It is a complex situation. AWR is working in partnership with the office of the Prime minister, the UN and other implementing organizations to provide support to the refugee population. We provide the same kind of services as we do in the communities. In 2019, our work in Palabek settlement camp includes Permagarden trainings for at least 2,000 households, Girls Education program for 750 girls, 6 adult literacy centers and 10 micro finance groups (300 women).


Awich nursery and primary school has over 3,700 students and only 19 teachers. Before AWR started working with the school there were very few text books, one exercise book per student for 6 subjects and no pencils. It’s hard to learn to write without a pencil. AWR provides learning materials to all students at 2 schools in the camp and extra attention to 750 girls. All girls who are old enough to have their period receives reusable menstrual pads.

“My name is Nyangem Chol, I am 40 years old and have 4 children. My husband was killed in South Sudan, he was a soldier. I came here because of hunger, there was no food for the children, and I wanted to make sure they could go to school. They (AWR) helped me start this garden and gave me seeds and a hoe. The children have started eating again, I can even sell some to buy soap to wash them and clothes.”

“I came to this refugee camp because of the war in South Sudan. Men entered my village and killed people so I fled with the children. I have 7, one died. I want my children to go to school and want to go back home to South Sudan.” Yar, 30 years old.

Camillo is 12 years old. He lives in block 10 in Palabek Refugee Settlement camp. He and his foud brothers and one sister live alone. The oldest sibling, a brother, is 17 years old. Both parents were killed in South Sudan.

Uganda has one of the more liberal refugee policies in the world, though life as a refugee here is not easy. Each family is given a 30×30 meter plot of land where they are expected to build a home and grow food to eat. Families receive 6 poles and a tarp for construction materials to build a shelter, a jerry can to carry water, a cooking pot and blankets.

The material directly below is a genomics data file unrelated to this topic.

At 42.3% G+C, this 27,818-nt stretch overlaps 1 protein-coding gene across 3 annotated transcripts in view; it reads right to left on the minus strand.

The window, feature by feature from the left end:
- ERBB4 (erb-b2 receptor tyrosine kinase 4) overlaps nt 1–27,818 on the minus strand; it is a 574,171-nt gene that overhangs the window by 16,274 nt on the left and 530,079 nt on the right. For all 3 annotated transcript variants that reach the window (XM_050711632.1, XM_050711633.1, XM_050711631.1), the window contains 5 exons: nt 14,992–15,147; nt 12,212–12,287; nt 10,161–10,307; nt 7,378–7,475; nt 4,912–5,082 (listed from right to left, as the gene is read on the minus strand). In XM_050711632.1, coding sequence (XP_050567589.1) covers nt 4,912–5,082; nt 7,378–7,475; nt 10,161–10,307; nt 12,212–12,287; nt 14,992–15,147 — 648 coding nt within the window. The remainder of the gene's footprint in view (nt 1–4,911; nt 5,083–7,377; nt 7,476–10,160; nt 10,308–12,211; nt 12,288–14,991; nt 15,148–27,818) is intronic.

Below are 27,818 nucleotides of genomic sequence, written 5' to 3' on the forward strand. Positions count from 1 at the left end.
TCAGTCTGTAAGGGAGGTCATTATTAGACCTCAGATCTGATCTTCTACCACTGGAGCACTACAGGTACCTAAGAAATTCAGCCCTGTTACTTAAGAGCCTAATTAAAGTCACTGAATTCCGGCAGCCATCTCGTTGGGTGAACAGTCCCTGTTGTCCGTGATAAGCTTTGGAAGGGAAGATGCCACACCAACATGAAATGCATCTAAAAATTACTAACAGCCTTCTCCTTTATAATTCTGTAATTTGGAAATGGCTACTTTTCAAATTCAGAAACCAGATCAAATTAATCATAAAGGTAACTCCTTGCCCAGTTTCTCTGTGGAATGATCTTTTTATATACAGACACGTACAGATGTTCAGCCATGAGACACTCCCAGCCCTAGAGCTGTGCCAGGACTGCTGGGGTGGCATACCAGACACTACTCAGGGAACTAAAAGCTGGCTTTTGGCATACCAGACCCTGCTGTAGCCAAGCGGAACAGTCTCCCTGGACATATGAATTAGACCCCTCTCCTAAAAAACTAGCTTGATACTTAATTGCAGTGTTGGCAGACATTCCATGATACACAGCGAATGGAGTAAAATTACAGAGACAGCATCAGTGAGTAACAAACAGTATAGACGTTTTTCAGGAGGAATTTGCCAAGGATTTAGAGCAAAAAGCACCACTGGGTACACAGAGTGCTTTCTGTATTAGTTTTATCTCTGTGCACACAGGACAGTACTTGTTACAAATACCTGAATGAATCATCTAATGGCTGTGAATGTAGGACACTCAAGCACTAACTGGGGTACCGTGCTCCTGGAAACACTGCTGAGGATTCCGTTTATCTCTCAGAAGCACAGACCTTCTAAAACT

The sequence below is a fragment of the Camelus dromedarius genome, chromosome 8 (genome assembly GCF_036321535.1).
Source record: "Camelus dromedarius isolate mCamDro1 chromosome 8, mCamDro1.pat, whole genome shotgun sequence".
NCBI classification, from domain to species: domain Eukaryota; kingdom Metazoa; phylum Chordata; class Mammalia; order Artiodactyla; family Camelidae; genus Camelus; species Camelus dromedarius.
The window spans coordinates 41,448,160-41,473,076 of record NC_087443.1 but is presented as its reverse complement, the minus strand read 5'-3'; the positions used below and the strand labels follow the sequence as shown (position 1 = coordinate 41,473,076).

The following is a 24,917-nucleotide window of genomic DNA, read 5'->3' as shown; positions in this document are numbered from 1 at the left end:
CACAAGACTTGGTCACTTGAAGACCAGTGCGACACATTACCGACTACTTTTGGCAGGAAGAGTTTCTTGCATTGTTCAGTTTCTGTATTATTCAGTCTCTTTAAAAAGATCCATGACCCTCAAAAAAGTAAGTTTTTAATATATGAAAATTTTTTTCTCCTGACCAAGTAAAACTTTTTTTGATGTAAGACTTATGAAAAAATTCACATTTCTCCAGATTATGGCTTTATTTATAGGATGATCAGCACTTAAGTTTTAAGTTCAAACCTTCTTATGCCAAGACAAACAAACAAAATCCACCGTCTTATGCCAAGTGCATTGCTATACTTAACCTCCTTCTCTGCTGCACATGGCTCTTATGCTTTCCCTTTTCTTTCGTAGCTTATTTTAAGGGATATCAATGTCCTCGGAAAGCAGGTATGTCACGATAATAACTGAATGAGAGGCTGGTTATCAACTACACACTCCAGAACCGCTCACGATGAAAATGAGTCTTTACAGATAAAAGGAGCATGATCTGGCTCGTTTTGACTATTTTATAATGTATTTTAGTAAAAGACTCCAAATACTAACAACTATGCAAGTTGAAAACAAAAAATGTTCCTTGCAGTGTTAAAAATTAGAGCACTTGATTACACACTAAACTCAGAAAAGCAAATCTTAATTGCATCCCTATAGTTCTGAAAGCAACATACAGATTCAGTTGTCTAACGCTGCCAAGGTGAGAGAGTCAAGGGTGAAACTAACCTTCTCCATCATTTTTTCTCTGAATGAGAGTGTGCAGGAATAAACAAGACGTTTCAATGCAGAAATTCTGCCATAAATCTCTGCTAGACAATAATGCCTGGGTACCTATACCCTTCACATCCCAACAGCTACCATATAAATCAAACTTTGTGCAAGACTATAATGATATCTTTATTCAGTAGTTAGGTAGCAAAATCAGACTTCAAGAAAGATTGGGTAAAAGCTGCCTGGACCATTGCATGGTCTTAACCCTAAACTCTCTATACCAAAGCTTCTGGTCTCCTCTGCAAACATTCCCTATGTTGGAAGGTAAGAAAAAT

I left South Sudan because of all the problems, there is hunger and my village was attacked. Two neighbors were killed so I ran. I walked for 2 days with a baby and my husband. My newborn is 3 days old. Life is better here, we are safe, have food and cooking oil. I take care of 2 orphans who came here without any adults. AWR helped me start a Permagarden, it provides us with fresh food, vegetables. I can even sell some to earn money. I finished 7th grade but can’t read very well so I am a student at the adult literacy center.” Agnes

AWR have 6 adult literacy centers in the camp. South sudan has one of the highest levels of illiteracy in the world. Only 30% of adult over 15 years of age are literate. For women the situation is even bleaker, only 20% know how to read and write.

Mary was a mobile money agent in South Sudan, she earned enough and life was good. The civil war changed everything, and she had to flee with her 3 children. She gave birth to 5 children but lost 2. Today Mary is living in Palabek Settlement camp, she is also one of many refugees employed by AWR. We seek to hire as many refugees as possible to run the literacy centers, help with the Permagarden program or work as mentors in the two schools where we have the Girls Education program.